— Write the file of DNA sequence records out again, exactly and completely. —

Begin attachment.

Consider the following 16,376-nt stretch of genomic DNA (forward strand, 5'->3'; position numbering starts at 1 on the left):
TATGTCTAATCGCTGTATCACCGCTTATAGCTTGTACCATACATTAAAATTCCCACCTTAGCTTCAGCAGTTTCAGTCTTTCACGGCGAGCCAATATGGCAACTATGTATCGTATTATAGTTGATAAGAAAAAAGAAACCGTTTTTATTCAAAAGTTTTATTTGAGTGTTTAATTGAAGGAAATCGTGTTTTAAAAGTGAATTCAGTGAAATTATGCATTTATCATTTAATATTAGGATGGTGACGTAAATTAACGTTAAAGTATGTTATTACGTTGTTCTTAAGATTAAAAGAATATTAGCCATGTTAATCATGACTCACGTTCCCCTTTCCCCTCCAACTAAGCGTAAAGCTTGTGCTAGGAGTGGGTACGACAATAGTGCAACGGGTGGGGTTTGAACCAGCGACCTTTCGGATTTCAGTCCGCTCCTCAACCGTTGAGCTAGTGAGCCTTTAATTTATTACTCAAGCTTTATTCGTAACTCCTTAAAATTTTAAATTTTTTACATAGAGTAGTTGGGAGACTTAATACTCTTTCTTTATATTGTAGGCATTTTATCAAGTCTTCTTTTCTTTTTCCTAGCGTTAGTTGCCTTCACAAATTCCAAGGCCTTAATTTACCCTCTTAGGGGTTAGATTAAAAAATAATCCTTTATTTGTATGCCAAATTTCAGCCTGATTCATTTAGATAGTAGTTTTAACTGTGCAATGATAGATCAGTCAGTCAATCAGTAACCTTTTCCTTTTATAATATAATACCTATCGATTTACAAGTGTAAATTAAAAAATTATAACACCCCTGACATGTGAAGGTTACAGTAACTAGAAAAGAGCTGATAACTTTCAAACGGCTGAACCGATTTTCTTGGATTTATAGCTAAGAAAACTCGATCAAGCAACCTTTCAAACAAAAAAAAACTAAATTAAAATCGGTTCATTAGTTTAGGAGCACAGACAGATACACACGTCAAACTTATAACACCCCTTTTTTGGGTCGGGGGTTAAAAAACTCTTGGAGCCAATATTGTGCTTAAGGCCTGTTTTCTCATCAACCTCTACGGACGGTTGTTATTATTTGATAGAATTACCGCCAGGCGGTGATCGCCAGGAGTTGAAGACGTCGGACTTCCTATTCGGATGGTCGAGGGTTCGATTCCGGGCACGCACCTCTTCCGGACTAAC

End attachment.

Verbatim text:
Consider the following 16,376-nt stretch of genomic DNA (forward strand, 5'->3'; position numbering starts at 1 on the left):
TATGTCTAATCGCTGTATCACCGCTTATAGCTTGTACCATACATTAAAATTCCCACCTTAGCTTCAGCAGTTTCAGTCTTTCACGGCGAGCCAATATGGCAACTATGTATCGTATTATAGTTGATAAGAAAAAAGAAACCGTTTTTATTCAAAAGTTTTATTTGAGTGTTTAATTGAAGGAAATCGTGTTTTAAAAGTGAATTCAGTGAAATTATGCATTTATCATTTAATATTAGGATGGTGACGTAAATTAACGTTAAAGTATGTTATTACGTTGTTCTTAAGATTAAAAGAATATTAGCCATGTTAATCATGACTCACGTTCCCCTTTCCCCTCCAACTAAGCGTAAAGCTTGTGCTAGGAGTGGGTACGACAATAGTGCAACGGGTGGGGTTTGAACCAGCGACCTTTCGGATTTCAGTCCGCTCCTCAACCGTTGAGCTAGTGAGCCTTTAATTTATTACTCAAGCTTTATTCGTAACTCCTTAAAATTTTAAATTTTTTACATAGAGTAGTTGGGAGACTTAATACTCTTTCTTTATATTGTAGGCATTTTATCAAGTCTTCTTTTCTTTTTCCTAGCGTTAGTTGCCTTCACAAATTCCAAGGCCTTAATTTACCCTCTTAGGGGTTAGATTAAAAAATAATCCTTTATTTGTATGCCAAATTTCAGCCTGATTCATTTAGATAGTAGTTTTAACTGTGCAATGATAGATCAGTCAGTCAATCAGTAACCTTTTCCTTTTATAATATAATACCTATCGATTTACAAGTGTAAATTAAAAAATTATAACACCCCTGACATGTGAAGGTTACAGTAACTAGAAAAGAGCTGATAACTTTCAAACGGCTGAACCGATTTTCTTGGATTTATAGCTAAGAAAACTCGATCAAGCAACCTTTCAAACAAAAAAAAACTAAATTAAAATCGGTTCATTAGTTTAGGAGCACAGACAGATACACACGTCAAACTTATAACACCCCTTTTTTGGGTCGGGGGTTAAAAAACTCTTGGAGCCAATATTGTGCTTAAGGCCTGTTTTCTCATCAACCTCTACGGACGGTTGTTATTATTTGATAGAATTACCGCCAGGCGGTGATCGCCAGGAGTTGAAGACGTCGGACTTCCTATTCGGATGGTCGAGGGTTCGATTCCGGGCACGCACCTCTTCCGGACTAAC